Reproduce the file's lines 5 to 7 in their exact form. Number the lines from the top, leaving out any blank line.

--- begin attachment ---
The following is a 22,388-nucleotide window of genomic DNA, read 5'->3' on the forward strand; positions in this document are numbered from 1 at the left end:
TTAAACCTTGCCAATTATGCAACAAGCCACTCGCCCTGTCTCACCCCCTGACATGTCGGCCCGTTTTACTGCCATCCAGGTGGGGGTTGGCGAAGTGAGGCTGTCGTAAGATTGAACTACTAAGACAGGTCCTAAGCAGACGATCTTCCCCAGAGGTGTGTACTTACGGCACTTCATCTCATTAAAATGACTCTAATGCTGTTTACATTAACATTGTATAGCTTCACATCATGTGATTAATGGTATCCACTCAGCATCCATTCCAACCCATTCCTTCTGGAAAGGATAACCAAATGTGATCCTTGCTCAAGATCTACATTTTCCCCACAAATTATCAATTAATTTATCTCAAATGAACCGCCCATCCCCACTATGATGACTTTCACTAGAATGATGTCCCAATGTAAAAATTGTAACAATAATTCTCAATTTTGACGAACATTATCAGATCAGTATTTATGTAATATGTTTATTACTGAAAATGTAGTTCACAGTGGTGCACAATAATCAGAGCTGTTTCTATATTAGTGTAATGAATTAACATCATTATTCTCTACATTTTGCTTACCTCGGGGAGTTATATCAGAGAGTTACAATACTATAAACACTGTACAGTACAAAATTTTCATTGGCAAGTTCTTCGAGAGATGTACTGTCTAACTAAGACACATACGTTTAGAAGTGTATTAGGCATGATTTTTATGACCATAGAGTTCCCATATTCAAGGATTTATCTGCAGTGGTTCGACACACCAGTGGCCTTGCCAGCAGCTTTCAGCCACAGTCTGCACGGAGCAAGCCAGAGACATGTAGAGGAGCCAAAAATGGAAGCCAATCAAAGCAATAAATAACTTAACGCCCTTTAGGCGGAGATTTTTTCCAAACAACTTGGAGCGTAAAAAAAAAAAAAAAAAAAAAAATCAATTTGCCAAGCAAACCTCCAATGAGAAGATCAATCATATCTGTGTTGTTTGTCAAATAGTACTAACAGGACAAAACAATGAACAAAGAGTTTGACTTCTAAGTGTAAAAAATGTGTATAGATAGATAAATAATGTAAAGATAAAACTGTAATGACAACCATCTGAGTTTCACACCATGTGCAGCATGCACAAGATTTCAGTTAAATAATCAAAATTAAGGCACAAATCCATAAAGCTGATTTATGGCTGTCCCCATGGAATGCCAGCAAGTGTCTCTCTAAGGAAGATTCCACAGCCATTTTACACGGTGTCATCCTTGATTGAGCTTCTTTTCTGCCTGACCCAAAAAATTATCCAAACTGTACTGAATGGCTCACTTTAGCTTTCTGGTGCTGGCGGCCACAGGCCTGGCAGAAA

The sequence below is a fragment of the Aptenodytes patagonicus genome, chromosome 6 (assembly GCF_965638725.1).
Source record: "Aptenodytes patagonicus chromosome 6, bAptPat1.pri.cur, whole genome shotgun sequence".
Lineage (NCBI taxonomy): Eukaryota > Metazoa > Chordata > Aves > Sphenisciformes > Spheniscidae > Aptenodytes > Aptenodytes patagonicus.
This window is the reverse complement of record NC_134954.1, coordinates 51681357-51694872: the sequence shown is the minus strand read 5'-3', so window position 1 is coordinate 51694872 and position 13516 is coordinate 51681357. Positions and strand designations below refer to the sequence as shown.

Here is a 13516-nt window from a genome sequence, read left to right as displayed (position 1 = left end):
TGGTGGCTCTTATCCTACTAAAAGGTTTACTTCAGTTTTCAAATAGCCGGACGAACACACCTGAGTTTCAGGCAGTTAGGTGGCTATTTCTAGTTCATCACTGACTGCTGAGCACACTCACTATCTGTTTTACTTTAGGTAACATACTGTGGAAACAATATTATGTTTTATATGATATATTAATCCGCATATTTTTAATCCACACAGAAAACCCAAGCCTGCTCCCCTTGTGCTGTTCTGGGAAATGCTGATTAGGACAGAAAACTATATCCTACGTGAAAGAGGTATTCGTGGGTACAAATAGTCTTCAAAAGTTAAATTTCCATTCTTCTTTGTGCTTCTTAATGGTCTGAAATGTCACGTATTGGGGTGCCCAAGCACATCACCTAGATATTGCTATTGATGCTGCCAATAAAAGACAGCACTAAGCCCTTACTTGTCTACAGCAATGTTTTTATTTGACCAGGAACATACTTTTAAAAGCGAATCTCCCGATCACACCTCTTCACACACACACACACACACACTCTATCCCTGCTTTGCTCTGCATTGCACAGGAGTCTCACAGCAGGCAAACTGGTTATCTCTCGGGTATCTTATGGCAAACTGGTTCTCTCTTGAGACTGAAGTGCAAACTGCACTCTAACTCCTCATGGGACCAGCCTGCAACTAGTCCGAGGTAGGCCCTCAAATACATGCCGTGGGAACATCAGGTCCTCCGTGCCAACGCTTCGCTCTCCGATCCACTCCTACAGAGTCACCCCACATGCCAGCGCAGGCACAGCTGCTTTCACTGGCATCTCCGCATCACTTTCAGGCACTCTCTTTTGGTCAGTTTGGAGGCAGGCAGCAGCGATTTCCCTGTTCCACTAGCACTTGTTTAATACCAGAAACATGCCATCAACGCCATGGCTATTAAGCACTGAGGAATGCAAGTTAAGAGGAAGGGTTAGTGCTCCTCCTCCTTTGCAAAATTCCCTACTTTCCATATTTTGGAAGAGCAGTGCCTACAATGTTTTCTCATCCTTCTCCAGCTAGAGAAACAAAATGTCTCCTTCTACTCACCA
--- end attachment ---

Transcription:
Lineage (NCBI taxonomy): Eukaryota > Metazoa > Chordata > Aves > Sphenisciformes > Spheniscidae > Aptenodytes > Aptenodytes patagonicus.
This window is the reverse complement of record NC_134954.1, coordinates 51681357-51694872: the sequence shown is the minus strand read 5'-3', so window position 1 is coordinate 51694872 and position 13516 is coordinate 51681357. Positions and strand designations below refer to the sequence as shown.

Here is a 13516-nt window from a genome sequence, read left to right as displayed (position 1 = left end):